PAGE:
1. Organize the garden with asymmetrical lines
If the traditional French garden is symmetrical and straight, the Japanese garden is quite the opposite. Indeed, in Japanese culture, it is said that harmony is born of imbalance. Forget the well-defined borders, the Japanese garden likes asymmetrical and rather irregular lines. We often find the presence of triangles of which no part dominates the others. Trade excessively narrow angles for pretty curves in the arrangement of beds and for walkways.
2. Favor an odd rhythm
It is well known, Japanese art always favors odd numbers. And for good reason, they are considered a sign of positivity. Whether plants, rocks or decorative elements, always choose them in an odd number. The numbers 3, 5 and 7 are the most widely used. So even if this is not what will make all the beauty of your Japanese garden, this small symbolic belief can make the difference and make good energy reign…
3. Choose suitable plants and plants
Japanese gardens have their favorite trees and plants. Thus, we often find the same types of plants, namely:
- Evergreen trees: among them, there are a few must-haves such as Japanese maple, Japanese cedar and the famous cherry trees. Pine, beech, oak, willow and almond are also trees that are often found in a Japanese garden.
- Slow-growing soil and shrubs: it is impossible to imagine a Japanese garden without medium-sized plants and low plants. Opt for a magnolia stellata, a Japanese charcoal, azaleas, Japanese camellias without forgetting the essential bamboo. In any case, avoid flowering varieties and prefer plants that can be pruned like boxwood or honeysuckle.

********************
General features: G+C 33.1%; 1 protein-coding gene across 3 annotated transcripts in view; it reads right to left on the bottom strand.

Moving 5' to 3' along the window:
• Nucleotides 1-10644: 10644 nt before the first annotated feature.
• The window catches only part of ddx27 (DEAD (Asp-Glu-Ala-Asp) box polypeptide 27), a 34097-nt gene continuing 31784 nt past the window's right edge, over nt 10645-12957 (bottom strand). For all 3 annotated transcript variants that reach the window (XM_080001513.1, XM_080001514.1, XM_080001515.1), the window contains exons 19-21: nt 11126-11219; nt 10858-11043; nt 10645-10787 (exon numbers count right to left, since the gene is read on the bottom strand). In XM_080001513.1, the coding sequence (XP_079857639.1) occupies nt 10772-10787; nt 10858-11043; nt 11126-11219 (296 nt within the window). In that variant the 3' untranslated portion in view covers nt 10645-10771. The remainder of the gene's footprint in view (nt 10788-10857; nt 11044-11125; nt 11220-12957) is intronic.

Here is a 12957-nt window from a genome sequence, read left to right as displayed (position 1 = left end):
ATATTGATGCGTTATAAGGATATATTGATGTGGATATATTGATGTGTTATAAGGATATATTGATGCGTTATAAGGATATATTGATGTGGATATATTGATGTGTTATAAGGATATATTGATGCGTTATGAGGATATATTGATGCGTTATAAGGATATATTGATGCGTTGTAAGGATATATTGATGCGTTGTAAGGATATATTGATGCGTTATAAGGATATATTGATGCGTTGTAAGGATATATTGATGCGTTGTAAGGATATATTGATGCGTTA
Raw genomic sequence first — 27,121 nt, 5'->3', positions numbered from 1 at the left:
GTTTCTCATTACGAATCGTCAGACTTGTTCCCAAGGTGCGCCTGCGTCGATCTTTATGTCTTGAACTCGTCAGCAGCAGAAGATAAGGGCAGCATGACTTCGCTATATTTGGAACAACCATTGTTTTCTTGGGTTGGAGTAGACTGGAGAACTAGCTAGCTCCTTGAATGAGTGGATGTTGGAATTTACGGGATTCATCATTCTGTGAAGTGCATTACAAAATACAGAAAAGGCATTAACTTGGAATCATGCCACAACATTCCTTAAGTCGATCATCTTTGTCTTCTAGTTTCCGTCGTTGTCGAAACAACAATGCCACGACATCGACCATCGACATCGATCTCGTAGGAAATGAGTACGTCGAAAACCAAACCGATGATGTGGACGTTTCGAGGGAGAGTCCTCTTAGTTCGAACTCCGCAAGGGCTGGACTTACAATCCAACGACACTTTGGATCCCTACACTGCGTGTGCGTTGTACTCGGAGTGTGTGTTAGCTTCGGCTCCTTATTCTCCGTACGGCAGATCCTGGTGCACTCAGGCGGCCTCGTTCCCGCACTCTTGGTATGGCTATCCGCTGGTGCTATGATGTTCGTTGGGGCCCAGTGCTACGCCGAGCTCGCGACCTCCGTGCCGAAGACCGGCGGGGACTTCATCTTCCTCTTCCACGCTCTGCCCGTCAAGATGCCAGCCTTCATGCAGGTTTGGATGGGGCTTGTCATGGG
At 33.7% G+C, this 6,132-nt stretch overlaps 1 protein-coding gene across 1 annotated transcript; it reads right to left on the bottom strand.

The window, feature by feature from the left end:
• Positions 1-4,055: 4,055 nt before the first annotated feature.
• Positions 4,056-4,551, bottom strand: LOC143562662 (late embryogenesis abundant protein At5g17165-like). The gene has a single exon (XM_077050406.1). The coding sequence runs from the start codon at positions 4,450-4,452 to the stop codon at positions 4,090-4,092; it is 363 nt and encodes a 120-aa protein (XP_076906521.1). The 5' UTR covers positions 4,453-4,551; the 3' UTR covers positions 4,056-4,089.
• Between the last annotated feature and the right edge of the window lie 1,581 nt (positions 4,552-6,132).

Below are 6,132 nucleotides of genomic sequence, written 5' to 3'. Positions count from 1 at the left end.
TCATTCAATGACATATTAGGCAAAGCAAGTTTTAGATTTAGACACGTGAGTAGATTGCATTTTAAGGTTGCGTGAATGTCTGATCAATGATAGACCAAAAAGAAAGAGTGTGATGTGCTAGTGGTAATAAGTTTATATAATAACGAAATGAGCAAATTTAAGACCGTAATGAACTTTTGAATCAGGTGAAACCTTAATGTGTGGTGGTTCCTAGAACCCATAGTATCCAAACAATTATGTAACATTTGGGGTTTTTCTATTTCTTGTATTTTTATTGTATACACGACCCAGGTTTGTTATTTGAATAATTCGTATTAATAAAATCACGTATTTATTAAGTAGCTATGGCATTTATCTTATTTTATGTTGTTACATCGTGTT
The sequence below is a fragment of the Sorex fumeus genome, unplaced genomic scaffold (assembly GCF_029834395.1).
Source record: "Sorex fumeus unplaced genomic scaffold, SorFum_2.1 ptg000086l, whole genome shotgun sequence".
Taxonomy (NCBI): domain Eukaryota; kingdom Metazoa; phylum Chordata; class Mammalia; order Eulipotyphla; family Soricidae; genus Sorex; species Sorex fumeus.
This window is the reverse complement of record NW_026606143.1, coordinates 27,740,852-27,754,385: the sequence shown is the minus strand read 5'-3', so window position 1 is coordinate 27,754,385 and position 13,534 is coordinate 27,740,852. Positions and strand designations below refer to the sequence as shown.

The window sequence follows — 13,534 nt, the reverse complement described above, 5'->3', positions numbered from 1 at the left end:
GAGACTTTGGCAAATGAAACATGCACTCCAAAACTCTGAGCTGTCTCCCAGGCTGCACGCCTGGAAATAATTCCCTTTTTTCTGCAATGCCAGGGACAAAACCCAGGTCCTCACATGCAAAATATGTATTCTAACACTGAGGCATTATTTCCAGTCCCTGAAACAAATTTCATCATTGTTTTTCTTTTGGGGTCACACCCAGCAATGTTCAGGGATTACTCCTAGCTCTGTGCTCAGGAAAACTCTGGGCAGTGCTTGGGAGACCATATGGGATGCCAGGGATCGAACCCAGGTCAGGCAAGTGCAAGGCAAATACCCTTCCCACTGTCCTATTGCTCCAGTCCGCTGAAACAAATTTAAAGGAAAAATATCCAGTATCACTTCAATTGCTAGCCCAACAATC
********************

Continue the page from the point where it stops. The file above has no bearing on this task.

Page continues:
- Ground cover plants: Japanese gardens all have one thing in common: they are particularly fond of moss floors. To reproduce this green carpet effect, you can plant helxine or sagine. But be careful not to tread on them too much or risk damaging them!
4. Bet on simplicity and sobriety
These are essential characteristics to remember when planning a Japanese garden. And it starts from its creation. From the start, avoid accumulating the plantations so as not to give the impression of disorder and plant proliferation. Remember to space your plants well apart from each other in order to enhance them independently. In continuity, avoid too many blooms at the same time and try to choose varieties that take turns. The idea is that each element, which makes up the Japanese garden, can reveal its potential alone.
In the same way, the simplicity of the place must also translate into the simplicity of the furnishings and decoration of the garden. Do not accumulate decorative objects and fireworks and choose quality furniture but especially in natural material. There is nothing worse for a Japanese garden than containing plastic furniture or accessories. Remember that the wear of time is an integral part of the development of a Japanese garden.
5. Create a water point
Last essential element of a Japanese garden: a water point. This can take many forms: from streams to ponds and waterfalls passing through basins, fountains or even water stones… And even the smallest Japanese gardens can create a water point! The bamboo rocking fountains can be enough to create a relaxation space with background water flowing…